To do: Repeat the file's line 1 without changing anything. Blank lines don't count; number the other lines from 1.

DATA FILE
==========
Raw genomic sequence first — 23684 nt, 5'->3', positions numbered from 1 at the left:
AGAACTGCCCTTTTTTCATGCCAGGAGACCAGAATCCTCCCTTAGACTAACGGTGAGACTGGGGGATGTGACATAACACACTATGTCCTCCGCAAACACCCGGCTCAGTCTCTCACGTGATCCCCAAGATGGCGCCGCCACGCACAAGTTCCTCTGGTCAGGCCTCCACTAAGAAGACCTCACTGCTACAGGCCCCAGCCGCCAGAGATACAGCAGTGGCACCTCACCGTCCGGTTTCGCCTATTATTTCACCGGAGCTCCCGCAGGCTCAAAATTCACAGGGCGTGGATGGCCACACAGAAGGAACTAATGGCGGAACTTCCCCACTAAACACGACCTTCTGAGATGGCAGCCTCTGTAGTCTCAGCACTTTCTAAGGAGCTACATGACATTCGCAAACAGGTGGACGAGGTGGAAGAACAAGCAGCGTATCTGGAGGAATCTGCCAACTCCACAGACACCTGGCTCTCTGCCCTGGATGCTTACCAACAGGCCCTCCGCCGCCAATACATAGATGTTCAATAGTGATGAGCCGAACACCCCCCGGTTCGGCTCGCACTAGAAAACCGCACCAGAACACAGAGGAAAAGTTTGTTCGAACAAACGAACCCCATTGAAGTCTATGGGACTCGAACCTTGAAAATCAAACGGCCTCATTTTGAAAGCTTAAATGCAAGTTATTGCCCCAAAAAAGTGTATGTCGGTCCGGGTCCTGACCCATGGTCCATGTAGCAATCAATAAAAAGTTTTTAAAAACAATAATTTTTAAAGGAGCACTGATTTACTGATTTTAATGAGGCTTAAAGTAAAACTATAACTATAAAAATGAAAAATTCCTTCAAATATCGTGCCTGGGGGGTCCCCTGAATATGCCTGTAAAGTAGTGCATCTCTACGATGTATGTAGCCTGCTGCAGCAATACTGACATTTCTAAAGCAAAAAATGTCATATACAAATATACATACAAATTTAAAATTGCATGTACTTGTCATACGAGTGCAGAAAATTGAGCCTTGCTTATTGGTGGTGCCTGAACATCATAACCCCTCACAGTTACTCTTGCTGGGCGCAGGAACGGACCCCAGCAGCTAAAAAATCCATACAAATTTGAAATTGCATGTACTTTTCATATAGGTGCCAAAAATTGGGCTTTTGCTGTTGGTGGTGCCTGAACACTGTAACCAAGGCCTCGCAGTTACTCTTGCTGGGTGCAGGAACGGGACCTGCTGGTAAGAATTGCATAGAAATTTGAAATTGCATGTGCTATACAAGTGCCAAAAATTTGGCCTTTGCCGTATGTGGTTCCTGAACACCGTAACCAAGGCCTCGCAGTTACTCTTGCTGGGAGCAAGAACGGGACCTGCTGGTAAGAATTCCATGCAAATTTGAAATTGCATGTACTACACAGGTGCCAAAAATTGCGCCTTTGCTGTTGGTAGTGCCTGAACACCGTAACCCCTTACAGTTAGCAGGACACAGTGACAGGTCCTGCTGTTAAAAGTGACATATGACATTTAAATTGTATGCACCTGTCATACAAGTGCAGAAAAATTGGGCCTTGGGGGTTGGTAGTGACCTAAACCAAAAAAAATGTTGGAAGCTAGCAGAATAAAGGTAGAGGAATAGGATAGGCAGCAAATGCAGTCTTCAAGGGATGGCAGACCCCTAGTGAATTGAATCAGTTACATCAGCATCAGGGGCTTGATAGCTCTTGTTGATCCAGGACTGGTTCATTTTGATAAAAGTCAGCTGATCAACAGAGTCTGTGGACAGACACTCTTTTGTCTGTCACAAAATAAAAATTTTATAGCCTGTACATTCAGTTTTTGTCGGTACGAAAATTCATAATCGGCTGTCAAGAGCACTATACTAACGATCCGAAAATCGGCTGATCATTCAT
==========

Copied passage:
Raw genomic sequence first — 23684 nt, 5'->3', positions numbered from 1 at the left: